Du Plessis urges more discipline from South Africa bowlers
After 649 runs were scored at a rate of 7.77 to the over in the first ODI between South Africa and England in Bloemfontein, few would argue with Faf du Plessis' assertion that "this series will be a series of the batting line-ups". But there is more to the towering totals than aggressive approaches on flat pitches. The new faces in both attacks have also played their part in the run-fest.
"Both bowling line-ups are not as experienced as they would like to be but the batting line-ups are explosive and you've got a lot of match-winners in both teams," du Plessis said, referring specifically to the depth of England's line-up. "It's definitely not nice when you do your pre-match planning because every guy that you look at seems to be a good batter. It's obviously why they are a stronger team now: they have got a better batting line-up."
All of England's top six scored runs on Wednesday and all, except Joe Root, maintained strike rates of over 100, helped by wayward bowling from South Africa's new-look pace pack. The opening bowlers, Chris Morris and Marchant de Lange, had only played 11 ODIs between them before the Bloemfontein game and their inexperience showed. They bowled both sides of the wicket in their first spells and could not find the right length, but got tighter as the innings wore on.
AB de Villiers did not want to be too hard on them but du Plessis was willing to point out where they want wrong. "It was a good batting wicket but I felt we did make a lot of mistakes. We gave a lot of boundaries away. We were not as disciplined as we would want to be," he said.
As a result, South Africa's other wicket-taking option, Imran Tahir, was forced into a role that did not make best use of his attacking skills. "For Immi to do really well, he doesn't have to feel he has to have all the pressure on his shoulders to be a game-changer. In T20 cricket when he can just express himself, come on and do his tricks, that's when he is best. I suppose any leggie is like that," du Plessis said. "If he is just bowling defensively, like he had to do in Bloemfontein, it takes away all that armoury that he has got."
To ensure Tahir can concentrate on controlling the middle overs, du Plessis explained that South Africa's seamers need to start better, especially in Port Elizabeth where the slower surface almost guarantees Tahir will be a factor. "Our bowlers need to be smarter. It's important to try and do that from the beginning and not wake up 10 or 15 overs into the game. The smarter team on the day will win the game," du Plessis said.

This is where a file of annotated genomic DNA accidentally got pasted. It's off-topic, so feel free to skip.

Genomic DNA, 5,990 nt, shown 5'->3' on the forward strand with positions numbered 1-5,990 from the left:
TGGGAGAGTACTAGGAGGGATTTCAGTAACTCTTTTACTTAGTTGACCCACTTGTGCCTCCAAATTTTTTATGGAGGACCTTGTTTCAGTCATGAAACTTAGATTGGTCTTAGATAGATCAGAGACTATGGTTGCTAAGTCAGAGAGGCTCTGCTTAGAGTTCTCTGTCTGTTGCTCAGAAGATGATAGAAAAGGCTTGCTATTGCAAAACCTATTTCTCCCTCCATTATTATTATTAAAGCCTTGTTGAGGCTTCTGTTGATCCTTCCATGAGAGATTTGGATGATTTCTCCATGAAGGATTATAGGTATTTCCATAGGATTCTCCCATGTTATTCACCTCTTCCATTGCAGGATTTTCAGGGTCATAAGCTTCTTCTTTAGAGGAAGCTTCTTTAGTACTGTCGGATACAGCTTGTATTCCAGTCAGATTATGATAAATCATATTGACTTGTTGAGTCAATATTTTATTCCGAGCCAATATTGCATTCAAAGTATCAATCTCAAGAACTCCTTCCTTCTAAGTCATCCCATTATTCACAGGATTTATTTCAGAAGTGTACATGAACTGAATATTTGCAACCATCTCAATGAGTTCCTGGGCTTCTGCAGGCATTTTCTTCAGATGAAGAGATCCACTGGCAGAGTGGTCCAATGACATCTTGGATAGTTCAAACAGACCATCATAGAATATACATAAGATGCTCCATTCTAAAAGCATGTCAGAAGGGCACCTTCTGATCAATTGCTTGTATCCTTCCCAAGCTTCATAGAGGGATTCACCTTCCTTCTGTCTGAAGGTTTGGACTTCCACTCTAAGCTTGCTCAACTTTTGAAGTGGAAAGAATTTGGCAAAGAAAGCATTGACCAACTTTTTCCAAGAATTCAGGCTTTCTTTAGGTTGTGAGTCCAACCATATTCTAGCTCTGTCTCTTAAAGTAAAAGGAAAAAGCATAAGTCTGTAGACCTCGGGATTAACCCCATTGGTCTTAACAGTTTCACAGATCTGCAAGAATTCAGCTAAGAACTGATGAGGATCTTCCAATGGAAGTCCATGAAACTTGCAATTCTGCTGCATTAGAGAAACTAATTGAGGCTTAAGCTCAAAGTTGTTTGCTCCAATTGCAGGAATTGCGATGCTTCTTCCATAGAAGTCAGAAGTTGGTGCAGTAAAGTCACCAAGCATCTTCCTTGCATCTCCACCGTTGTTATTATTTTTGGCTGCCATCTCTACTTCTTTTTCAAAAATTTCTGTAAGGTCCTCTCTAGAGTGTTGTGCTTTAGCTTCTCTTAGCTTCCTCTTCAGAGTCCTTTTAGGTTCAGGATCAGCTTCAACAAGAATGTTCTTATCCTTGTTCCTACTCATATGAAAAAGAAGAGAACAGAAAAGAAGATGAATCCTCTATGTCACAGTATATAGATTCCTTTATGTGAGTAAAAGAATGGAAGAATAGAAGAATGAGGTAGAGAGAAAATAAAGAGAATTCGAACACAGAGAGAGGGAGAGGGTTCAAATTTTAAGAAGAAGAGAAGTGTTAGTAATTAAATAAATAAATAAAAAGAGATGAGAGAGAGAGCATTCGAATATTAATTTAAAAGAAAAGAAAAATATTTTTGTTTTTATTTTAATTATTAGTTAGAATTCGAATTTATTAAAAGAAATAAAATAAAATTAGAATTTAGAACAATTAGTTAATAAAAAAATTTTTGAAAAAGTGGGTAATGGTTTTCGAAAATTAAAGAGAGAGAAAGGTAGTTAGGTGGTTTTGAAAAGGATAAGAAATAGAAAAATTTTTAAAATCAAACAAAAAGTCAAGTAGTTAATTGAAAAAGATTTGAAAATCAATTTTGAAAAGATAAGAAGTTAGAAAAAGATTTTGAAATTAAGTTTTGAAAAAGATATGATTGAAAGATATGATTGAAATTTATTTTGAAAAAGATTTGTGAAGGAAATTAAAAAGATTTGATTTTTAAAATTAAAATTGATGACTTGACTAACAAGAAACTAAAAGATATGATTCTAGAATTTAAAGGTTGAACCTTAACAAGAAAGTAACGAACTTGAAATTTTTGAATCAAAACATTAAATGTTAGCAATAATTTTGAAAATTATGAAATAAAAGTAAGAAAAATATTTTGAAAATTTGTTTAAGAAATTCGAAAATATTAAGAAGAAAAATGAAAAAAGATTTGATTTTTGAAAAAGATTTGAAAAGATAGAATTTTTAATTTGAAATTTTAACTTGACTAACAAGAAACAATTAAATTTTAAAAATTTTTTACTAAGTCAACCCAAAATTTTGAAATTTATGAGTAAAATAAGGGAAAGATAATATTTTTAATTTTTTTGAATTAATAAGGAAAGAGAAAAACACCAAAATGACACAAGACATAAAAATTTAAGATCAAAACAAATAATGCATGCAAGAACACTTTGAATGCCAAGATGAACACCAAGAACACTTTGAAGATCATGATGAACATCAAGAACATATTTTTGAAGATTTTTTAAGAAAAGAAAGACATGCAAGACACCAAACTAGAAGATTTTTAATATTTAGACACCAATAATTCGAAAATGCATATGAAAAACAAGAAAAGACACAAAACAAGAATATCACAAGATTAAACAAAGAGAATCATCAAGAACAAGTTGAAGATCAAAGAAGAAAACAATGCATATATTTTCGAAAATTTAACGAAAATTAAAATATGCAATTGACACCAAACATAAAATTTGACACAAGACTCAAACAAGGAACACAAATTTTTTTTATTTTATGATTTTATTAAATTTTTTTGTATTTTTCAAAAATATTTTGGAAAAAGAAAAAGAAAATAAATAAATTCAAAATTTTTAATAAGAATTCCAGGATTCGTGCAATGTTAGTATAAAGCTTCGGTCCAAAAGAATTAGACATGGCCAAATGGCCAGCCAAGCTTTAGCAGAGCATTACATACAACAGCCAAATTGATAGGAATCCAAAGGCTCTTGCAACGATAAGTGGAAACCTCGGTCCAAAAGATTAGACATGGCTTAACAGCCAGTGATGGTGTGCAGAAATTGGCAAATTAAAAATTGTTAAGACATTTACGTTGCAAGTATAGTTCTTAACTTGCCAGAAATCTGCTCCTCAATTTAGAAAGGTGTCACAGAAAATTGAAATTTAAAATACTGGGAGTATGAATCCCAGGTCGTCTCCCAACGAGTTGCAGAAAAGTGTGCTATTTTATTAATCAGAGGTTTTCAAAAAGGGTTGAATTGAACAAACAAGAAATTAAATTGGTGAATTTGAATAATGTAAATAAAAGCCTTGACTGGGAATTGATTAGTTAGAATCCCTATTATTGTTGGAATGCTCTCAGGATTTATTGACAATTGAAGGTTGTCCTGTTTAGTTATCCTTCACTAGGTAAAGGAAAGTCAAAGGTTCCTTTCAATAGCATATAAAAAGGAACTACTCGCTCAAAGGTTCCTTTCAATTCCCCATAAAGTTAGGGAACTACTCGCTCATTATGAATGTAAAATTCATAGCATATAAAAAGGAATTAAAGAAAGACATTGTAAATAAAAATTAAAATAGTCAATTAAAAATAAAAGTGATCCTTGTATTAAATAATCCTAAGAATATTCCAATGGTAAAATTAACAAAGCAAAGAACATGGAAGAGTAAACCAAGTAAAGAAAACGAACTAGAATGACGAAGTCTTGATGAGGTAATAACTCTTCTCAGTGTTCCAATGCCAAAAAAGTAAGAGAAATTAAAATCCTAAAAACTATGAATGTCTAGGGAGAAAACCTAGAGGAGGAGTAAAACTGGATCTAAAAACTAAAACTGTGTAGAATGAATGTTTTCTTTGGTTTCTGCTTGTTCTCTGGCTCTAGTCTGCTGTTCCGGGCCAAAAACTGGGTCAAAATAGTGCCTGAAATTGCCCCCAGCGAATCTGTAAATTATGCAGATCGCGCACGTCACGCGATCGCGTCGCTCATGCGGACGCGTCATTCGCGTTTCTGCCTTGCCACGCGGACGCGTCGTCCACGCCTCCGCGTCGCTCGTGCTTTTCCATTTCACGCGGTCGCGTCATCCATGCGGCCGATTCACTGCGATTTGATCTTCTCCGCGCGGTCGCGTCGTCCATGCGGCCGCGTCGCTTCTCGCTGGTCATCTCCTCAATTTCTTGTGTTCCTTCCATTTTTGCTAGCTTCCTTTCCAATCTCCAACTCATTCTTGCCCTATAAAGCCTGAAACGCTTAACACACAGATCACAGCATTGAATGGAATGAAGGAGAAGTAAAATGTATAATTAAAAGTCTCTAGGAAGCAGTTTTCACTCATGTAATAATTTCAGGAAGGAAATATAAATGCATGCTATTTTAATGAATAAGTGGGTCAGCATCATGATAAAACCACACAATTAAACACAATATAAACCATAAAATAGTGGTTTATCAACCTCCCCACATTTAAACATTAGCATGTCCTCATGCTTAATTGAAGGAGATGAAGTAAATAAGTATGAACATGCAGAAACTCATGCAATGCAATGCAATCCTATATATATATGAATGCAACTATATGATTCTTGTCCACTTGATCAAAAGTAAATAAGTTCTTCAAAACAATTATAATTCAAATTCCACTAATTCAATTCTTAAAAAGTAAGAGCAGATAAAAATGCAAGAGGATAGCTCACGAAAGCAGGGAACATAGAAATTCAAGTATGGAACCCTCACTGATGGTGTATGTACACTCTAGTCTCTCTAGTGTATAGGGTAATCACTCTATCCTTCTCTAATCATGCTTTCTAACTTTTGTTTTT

South Africa will be bolstered by the likely return of Kyle Abbott, whose hamstring niggle healed sooner than expected and he should be able to provide some control. "Something we have missed this whole series is experience, Although Kyle is not a guy who has played 100 ODIs, he is someone who has played a little bit more. Kyle brings a bit of consistency. With someone like that you just know when pressure situations present himself, he will be a bit more equipped than someone playing their first few games," du Plessis said.
Abbott's career is only 20 ODIs old but, as he showed at the 2015 World Cup where he had the lowest economy rate among South Africa's bowlers, accuracy is his strength.
That does not mean South Africa's batsmen are off the hook. Du Plessis stressed the importance of showing the same care with the bat as with the ball on a surface that will test both line-ups more than Bloemfontein did. "The pitch will be slower. We can't play the same style of cricket. We have to think faster on our feet," he said, and that applies to himself as well.
Du Plessis found some form in the 50-over game after struggling in Tests and feels a big score is, as clichéd as it sounds, just around the corner. "Things started changing slowly towards the end of the Test series for me. I was unhappy to not have played that last Test match and to have scored runs in the first ODI was very nice. I feel a lot better in the nets. I feel like I am hitting the ball as well as I can," he said. "I would still like to turn those fifties into bigger scores. I've been getting a lot of fifties in the last year or two but not as many hundreds as I would like. For me it's about turning that good performance into a performance that can make the team win."
Firdose Moonda is ESPNcricinfo's South Africa correspondent